With a lumpy silhouette made from white Beta cloth and polyester and equipped with a brass zipper, the season’s most unexpected “it” bag looks as if it could be part of a Vetements collection. However, this accoutrement, which just made auction history, holds far more importance than your average trendy clutch.
On Thursday afternoon, a bag used by astronaut Neil Armstrong to collect moon dust in 1969 fetched $1.8 million in a Sotheby’s auction. Clearly marked with the words “Lunar Sample Return,” this clutch was a vital accessory for the first mission to the moon, as it was the first vessel used to carry moon dust back to earth. And it has since racked up quite a colorful history.
Used during the Apollo 11 expedition, the bag appeared to be forgotten about—until it was listed for auction by the U.S. Marshals Service in 2014. It eventually caught the eye of Chicago attorney Nancy Lee Carlson, who bought it for $995 a year later. Wanting to learn more about her purchase, Carlson sent the pouch to NASA, and that’s where the bag’s real story was uncovered.
It turns out the bag was part of a stolen loot of museum artifacts, discovered in 2003 in the Hutchinson, Kansas home of Max Ary. The founder of the Kansas Cosmosphere and Space Center was convicted of pilfering and reselling space items, so the government took possession of Ary’s property. They inadvertently mixed up this space bag with another, which didn’t have any traces of moon dust, and auctioned it off.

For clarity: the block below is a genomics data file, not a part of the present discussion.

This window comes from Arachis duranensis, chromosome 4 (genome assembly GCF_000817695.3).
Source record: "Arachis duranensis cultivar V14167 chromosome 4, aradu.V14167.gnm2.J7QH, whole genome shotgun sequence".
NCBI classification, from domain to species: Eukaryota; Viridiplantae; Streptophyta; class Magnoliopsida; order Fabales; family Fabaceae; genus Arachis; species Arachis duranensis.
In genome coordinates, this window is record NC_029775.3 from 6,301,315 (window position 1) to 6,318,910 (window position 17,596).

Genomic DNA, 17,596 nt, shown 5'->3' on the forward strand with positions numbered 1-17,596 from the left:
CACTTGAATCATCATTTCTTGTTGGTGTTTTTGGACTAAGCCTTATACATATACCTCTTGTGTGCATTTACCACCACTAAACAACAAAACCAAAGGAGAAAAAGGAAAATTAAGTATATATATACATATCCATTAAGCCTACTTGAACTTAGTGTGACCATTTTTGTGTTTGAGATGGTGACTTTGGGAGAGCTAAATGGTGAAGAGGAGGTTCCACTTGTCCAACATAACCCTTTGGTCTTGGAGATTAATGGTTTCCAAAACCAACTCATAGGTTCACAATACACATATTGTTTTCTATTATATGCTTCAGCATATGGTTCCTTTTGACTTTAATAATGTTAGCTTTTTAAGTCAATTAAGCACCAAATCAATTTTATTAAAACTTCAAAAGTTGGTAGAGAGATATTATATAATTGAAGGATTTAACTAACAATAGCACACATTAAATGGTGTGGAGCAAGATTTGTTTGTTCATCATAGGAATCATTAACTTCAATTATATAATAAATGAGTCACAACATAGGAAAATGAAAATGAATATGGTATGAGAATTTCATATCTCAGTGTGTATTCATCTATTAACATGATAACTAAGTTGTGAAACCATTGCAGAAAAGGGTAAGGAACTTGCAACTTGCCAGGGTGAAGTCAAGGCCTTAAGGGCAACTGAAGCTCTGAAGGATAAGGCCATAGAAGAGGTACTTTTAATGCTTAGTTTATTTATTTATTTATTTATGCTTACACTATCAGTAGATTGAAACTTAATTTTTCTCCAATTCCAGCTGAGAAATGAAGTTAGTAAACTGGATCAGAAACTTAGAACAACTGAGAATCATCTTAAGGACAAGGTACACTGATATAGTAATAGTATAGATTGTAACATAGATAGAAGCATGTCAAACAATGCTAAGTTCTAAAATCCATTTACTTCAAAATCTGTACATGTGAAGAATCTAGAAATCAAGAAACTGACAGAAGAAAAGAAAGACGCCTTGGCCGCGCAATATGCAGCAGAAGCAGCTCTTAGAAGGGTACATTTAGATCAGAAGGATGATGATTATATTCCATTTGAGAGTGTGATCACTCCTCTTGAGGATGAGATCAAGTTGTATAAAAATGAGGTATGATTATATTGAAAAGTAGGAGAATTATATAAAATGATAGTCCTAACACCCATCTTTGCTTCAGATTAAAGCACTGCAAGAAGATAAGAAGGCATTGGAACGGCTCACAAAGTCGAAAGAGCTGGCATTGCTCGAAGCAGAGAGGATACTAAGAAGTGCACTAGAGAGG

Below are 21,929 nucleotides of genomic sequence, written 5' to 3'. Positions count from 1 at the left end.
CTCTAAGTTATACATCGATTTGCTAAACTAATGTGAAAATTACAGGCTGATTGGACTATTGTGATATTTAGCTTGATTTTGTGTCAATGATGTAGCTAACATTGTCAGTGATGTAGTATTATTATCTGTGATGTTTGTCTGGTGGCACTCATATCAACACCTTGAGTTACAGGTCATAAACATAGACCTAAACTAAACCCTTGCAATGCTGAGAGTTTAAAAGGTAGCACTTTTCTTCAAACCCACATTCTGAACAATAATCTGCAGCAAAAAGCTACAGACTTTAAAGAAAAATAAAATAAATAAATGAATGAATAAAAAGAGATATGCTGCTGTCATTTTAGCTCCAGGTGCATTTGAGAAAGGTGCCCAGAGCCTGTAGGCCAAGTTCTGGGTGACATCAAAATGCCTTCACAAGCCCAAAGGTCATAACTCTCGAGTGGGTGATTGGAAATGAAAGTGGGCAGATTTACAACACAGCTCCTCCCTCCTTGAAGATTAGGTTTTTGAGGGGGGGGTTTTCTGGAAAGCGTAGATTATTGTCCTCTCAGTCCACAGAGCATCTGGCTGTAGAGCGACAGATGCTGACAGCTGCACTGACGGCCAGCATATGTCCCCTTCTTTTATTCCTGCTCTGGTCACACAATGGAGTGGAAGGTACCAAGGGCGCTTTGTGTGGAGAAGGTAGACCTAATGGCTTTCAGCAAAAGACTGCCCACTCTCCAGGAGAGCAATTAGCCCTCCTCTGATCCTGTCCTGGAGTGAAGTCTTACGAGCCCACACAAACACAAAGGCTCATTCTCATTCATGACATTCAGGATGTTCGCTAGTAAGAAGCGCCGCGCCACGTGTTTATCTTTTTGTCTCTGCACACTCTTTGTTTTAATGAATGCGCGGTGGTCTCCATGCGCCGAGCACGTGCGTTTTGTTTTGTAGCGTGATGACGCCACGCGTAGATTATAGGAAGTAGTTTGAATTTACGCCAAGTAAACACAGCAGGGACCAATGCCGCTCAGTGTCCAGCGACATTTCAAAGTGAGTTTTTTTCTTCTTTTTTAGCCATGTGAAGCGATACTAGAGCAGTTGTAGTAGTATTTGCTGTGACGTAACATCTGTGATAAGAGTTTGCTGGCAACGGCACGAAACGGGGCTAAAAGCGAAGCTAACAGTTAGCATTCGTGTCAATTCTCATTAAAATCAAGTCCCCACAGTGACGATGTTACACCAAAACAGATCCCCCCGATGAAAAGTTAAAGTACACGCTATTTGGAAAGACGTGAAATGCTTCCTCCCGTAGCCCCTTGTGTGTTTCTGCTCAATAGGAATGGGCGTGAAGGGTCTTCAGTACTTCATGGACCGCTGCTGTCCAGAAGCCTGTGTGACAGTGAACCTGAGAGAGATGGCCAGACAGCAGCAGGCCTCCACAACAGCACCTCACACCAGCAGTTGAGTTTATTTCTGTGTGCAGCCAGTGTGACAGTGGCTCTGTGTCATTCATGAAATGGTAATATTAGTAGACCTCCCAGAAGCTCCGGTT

Once the Space Administration learned that the bag was still filled with traces of moon dust and used by Armstrong, they decided to keep it, as confiscated government property. Carlson successfully sued NASA, as she legally obtained this historic bag, and was eventually reunited with her lucky purchase. But after a few hundred inquiries, Carlson decided to part ways with the bag, which is how it ended up in Sotheby’s Space Exploration sale.
Though the bag fell short of auction estimates—it was originally expected to fetch between $2 and $4 million—this is still a record breaking sale. Held on July 20, the 48th anniversary of the first trip to the moon, the bag was purchased by an anonymous bidder. We secretly hope that the mysterious bidder was today’s top space nerd, Elon Musk.